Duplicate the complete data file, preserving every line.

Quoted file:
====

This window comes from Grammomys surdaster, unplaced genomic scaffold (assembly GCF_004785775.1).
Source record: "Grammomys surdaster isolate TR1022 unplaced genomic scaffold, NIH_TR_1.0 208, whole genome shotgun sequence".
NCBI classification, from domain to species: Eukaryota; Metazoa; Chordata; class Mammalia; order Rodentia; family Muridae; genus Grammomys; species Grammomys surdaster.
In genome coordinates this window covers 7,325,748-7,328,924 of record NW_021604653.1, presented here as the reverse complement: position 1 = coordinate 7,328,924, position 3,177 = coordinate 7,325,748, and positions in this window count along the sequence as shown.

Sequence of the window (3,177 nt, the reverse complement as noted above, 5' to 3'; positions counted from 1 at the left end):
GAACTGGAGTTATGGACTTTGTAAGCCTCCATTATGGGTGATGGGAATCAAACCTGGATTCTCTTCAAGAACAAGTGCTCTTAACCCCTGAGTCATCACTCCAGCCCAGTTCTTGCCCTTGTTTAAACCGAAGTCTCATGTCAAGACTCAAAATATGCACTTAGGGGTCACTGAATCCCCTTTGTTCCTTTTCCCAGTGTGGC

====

This window comes from Grammomys surdaster, unplaced genomic scaffold (assembly GCF_004785775.1).
Source record: "Grammomys surdaster isolate TR1022 unplaced genomic scaffold, NIH_TR_1.0 208, whole genome shotgun sequence".
NCBI classification, from domain to species: Eukaryota; Metazoa; Chordata; class Mammalia; order Rodentia; family Muridae; genus Grammomys; species Grammomys surdaster.
In genome coordinates this window covers 7,325,748-7,328,924 of record NW_021604653.1, presented here as the reverse complement: position 1 = coordinate 7,328,924, position 3,177 = coordinate 7,325,748, and positions in this window count along the sequence as shown.

Sequence of the window (3,177 nt, the reverse complement as noted above, 5' to 3'; positions counted from 1 at the left end):
GAACTGGAGTTATGGACTTTGTAAGCCTCCATTATGGGTGATGGGAATCAAACCTGGATTCTCTTCAAGAACAAGTGCTCTTAACCCCTGAGTCATCACTCCAGCCCAGTTCTTGCCCTTGTTTAAACCGAAGTCTCATGTCAAGACTCAAAATATGCACTTAGGGGTCACTGAATCCCCTTTGTTCCTTTTCCCAGTGTGGC